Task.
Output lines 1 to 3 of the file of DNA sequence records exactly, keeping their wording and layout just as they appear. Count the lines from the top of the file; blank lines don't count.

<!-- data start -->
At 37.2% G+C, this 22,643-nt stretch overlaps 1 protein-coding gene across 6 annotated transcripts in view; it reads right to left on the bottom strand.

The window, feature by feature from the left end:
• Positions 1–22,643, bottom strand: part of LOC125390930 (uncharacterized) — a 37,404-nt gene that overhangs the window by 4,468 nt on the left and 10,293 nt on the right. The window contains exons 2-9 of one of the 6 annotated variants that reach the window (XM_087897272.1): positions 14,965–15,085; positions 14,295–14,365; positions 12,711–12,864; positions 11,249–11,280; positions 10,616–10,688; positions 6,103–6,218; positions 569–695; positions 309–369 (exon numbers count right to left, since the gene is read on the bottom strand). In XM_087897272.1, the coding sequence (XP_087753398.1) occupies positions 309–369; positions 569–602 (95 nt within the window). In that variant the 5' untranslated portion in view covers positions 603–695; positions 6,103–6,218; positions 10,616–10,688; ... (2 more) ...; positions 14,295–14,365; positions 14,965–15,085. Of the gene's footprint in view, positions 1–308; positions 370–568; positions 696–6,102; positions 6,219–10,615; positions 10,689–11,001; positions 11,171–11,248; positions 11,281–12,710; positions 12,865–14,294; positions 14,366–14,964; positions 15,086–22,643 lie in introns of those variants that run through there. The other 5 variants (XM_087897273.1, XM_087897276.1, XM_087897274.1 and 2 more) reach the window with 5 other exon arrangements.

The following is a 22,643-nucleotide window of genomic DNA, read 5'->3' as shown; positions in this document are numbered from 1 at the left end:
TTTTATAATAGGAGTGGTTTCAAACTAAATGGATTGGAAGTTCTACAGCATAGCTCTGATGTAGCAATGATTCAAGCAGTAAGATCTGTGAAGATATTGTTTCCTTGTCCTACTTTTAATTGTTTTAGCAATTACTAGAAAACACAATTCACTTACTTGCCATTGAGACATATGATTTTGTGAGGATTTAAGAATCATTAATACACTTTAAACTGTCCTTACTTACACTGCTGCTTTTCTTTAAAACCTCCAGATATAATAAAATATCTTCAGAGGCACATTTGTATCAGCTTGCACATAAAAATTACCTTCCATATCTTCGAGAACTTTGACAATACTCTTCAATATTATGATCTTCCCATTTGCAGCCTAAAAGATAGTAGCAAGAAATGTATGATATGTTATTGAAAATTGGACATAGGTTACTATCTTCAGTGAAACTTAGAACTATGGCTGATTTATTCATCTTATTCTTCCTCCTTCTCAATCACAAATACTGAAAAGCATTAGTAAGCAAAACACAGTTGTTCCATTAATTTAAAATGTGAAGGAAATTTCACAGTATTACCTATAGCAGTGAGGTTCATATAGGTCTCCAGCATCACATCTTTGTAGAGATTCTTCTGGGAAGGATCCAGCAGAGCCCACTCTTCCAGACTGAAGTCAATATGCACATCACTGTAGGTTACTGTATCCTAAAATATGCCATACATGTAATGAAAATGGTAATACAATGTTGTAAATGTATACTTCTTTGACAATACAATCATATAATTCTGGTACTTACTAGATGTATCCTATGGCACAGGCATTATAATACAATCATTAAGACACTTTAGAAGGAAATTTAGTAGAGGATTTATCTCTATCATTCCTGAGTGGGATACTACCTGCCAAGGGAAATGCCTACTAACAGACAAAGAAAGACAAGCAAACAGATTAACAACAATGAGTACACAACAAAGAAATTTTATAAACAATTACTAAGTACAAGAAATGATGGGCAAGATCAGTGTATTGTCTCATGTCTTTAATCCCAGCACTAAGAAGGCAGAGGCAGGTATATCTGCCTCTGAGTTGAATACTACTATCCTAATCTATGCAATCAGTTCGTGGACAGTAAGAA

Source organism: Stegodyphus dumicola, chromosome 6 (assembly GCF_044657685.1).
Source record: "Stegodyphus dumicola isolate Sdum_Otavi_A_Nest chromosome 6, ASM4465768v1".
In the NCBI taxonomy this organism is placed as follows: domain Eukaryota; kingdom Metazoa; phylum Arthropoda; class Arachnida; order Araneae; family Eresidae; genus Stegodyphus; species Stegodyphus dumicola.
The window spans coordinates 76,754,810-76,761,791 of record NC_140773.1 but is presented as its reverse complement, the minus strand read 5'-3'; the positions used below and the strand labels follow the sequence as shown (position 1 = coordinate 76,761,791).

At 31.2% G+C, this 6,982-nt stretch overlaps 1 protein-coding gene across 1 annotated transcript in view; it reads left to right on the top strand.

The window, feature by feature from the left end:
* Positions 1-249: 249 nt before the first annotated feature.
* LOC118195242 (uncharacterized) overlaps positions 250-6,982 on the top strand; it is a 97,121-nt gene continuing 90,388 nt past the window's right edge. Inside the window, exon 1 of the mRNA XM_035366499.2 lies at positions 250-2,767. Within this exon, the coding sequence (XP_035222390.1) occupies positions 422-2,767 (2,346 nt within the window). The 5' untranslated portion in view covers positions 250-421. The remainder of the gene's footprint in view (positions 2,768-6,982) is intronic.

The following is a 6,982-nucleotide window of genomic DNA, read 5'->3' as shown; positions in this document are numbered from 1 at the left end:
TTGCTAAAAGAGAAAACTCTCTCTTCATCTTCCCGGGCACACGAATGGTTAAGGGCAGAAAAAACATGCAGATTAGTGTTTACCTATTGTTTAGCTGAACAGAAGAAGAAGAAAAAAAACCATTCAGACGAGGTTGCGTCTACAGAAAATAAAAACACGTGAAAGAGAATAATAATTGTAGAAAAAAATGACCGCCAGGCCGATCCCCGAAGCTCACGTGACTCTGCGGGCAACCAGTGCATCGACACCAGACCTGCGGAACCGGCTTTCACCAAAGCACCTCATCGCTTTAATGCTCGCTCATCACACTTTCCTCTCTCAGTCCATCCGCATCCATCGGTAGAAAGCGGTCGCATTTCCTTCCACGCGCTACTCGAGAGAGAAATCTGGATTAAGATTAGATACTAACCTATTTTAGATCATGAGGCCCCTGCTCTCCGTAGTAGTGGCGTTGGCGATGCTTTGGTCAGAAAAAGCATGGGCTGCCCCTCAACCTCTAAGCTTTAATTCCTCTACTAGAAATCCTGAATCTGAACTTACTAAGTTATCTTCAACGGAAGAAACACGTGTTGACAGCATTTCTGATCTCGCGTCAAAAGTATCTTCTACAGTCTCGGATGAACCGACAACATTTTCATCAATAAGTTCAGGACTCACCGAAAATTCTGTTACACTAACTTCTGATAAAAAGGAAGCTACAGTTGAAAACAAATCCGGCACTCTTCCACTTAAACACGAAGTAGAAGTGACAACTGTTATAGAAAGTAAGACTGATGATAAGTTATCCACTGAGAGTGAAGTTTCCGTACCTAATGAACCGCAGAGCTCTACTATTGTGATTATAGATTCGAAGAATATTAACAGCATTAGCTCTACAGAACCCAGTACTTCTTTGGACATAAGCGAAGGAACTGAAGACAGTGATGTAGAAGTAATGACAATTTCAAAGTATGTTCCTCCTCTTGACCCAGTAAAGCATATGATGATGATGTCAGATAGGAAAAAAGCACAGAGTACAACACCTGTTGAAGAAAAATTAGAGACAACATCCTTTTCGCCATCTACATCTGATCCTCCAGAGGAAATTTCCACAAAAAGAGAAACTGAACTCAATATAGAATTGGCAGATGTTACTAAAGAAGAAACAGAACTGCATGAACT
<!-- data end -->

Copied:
At 37.2% G+C, this 22,643-nt stretch overlaps 1 protein-coding gene across 6 annotated transcripts in view; it reads right to left on the bottom strand.

The window, feature by feature from the left end:
• Positions 1–22,643, bottom strand: part of LOC125390930 (uncharacterized) — a 37,404-nt gene that overhangs the window by 4,468 nt on the left and 10,293 nt on the right. The window contains exons 2-9 of one of the 6 annotated variants that reach the window (XM_087897272.1): positions 14,965–15,085; positions 14,295–14,365; positions 12,711–12,864; positions 11,249–11,280; positions 10,616–10,688; positions 6,103–6,218; positions 569–695; positions 309–369 (exon numbers count right to left, since the gene is read on the bottom strand). In XM_087897272.1, the coding sequence (XP_087753398.1) occupies positions 309–369; positions 569–602 (95 nt within the window). In that variant the 5' untranslated portion in view covers positions 603–695; positions 6,103–6,218; positions 10,616–10,688; ... (2 more) ...; positions 14,295–14,365; positions 14,965–15,085. Of the gene's footprint in view, positions 1–308; positions 370–568; positions 696–6,102; positions 6,219–10,615; positions 10,689–11,001; positions 11,171–11,248; positions 11,281–12,710; positions 12,865–14,294; positions 14,366–14,964; positions 15,086–22,643 lie in introns of those variants that run through there. The other 5 variants (XM_087897273.1, XM_087897276.1, XM_087897274.1 and 2 more) reach the window with 5 other exon arrangements.